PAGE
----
Even fellow premillennialists bemoan dispensationalism’s tendencies in this direction. One premillennialist admits: “The premillenarians’ credibility is at a low ebb because they succumbed to the temptation to exploit every conceivably possible prophetic fulfillment. . . . It is not likely that the situation will change greatly.” (Dwight Wilson, Armageddon Now!, 218).

Premillennialist Craig L. Blomberg bemoans that “a frightening percentage of the evangelical Christian public seems always to suffer a collective amnesia, forgetting how the same kinds of publications just a decade or two earlier turned out to include a considerable amount of false prophecy. The one statistic that remains unvarying is that to date, 100 percent of all such scenarios have proved wrong,” because of engaging in “the next round of speculation.” (Blomberg and Chung, Historic Premillennialism, 70.)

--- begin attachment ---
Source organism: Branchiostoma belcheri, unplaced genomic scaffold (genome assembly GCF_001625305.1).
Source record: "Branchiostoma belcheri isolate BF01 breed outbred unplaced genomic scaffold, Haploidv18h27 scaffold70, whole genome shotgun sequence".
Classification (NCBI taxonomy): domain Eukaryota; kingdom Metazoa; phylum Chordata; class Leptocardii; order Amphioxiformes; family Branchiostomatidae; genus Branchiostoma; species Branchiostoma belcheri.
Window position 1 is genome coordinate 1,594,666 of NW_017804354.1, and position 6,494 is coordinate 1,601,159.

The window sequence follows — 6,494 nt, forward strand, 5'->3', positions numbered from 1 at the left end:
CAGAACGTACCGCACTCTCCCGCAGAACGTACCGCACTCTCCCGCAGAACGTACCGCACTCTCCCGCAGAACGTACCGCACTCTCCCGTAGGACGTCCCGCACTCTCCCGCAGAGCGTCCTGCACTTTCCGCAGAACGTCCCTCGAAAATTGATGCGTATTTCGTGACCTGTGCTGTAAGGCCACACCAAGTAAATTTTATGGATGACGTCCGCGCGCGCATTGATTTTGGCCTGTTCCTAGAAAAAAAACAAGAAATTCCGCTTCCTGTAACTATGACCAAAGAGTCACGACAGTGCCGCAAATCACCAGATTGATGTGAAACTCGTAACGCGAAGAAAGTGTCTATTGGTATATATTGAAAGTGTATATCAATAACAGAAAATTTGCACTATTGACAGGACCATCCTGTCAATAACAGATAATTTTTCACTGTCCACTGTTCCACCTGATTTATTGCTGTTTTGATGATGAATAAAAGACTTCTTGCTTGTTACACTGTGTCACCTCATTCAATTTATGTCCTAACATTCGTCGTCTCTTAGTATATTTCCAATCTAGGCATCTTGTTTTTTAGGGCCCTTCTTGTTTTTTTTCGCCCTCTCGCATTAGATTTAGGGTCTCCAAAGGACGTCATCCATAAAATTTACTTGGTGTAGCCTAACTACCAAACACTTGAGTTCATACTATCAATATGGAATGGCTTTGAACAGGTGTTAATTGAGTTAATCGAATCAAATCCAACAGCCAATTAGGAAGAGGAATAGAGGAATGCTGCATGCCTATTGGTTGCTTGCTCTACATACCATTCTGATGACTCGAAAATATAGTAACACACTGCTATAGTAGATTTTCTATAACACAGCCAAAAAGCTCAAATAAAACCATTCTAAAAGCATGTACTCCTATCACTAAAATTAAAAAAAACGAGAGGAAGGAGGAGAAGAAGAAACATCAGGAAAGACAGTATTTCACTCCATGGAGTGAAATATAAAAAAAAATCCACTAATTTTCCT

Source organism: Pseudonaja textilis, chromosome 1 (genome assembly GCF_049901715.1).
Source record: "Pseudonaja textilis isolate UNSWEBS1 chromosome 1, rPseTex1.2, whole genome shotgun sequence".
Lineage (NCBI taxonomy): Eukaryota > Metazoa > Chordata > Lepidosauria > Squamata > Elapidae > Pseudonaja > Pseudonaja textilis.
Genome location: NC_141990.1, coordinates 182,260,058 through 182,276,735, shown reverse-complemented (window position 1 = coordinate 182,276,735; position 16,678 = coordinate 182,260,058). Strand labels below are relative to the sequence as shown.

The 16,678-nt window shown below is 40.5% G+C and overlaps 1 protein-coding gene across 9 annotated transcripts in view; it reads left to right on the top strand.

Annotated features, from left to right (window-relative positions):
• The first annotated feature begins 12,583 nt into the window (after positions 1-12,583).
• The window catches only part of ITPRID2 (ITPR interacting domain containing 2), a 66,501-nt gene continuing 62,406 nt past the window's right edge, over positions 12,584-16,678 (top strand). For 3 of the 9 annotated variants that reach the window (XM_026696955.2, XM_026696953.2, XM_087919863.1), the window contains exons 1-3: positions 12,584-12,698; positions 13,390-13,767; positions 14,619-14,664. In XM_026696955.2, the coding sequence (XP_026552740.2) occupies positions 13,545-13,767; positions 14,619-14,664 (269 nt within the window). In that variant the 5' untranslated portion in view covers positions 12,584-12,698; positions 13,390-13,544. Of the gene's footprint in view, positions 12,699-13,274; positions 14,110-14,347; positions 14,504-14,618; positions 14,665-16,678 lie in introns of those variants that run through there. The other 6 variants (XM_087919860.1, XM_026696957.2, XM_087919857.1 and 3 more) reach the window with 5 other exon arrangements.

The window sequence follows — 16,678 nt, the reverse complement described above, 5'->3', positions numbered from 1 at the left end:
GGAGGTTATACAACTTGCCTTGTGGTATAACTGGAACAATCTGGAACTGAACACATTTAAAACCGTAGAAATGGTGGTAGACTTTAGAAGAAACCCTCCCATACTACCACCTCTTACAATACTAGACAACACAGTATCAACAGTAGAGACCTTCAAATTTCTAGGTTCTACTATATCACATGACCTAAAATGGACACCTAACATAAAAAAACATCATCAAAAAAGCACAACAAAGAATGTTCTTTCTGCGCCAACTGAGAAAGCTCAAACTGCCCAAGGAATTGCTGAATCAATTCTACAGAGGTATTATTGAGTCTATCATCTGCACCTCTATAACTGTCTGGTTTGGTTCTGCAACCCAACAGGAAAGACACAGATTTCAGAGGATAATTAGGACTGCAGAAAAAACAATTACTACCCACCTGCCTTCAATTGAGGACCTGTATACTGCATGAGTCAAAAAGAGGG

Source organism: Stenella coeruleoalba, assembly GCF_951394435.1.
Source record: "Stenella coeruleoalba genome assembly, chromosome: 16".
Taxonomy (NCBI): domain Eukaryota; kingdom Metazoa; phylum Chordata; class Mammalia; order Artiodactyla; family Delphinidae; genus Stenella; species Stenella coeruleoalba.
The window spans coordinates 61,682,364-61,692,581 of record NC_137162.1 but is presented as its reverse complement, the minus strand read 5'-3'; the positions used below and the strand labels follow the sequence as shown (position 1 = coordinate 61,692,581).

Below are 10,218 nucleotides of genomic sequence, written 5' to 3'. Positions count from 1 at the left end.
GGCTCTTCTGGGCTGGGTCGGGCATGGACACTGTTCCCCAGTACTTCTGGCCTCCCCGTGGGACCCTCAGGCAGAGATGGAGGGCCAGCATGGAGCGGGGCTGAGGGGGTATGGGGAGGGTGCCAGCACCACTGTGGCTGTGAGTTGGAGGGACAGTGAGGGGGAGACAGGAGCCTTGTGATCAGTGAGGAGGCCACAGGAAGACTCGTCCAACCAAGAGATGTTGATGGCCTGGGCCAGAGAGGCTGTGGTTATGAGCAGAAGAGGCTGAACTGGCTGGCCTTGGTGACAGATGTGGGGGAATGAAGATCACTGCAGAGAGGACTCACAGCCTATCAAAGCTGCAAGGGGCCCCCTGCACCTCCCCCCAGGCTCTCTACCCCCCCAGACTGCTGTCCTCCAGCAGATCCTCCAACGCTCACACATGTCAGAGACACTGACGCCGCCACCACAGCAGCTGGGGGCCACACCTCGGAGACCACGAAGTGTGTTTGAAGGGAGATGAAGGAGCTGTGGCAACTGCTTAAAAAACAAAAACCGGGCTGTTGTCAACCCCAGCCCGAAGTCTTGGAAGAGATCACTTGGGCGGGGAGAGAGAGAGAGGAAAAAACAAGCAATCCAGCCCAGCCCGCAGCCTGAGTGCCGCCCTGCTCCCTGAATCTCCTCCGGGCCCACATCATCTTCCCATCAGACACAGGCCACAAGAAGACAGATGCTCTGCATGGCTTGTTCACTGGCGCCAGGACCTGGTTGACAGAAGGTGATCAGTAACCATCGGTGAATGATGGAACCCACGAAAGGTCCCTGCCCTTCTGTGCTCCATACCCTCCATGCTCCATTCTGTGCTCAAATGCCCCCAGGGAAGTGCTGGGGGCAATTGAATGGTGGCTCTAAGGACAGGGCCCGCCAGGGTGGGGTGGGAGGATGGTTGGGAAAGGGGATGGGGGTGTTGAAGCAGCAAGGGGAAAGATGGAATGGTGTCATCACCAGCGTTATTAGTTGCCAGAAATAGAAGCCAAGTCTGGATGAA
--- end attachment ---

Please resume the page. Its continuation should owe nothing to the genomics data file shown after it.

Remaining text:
Warden continues stating his reasons for disappointment with our blog: “From what I’ve read of your blog, it is long-winded, filled with hyperbole and lacking in clear points regarding dispensationalism. When people freely throw around hyperbole it is a sign that evidence is lacking. ”

This complaint involves two unfortunate statements. First, he is dealing with only “what I’ve read of your blog,” which shows he has not read all of our blogs, and is basing his surmise on partial evidence. Who knows what he has read on our blog? He doesn’t say.

Second, he complains that is “lacking in clear points regarding dispensationalism.” But this flows out of his first problem: a partial reading of our blog. It also shows that he expects too much from a blog. We have several published books and video projects that provide deep and serious treatments of dispensationalism, as you can see by checking our webstore at We also post a number of focused articles critiquing dispensationalism at But then, Mr. Warden expresses a concern about our being “long-winded.” So I am not sure our books would work for him. Anti-dispensationalism is hard to reduce to a bumper sticker.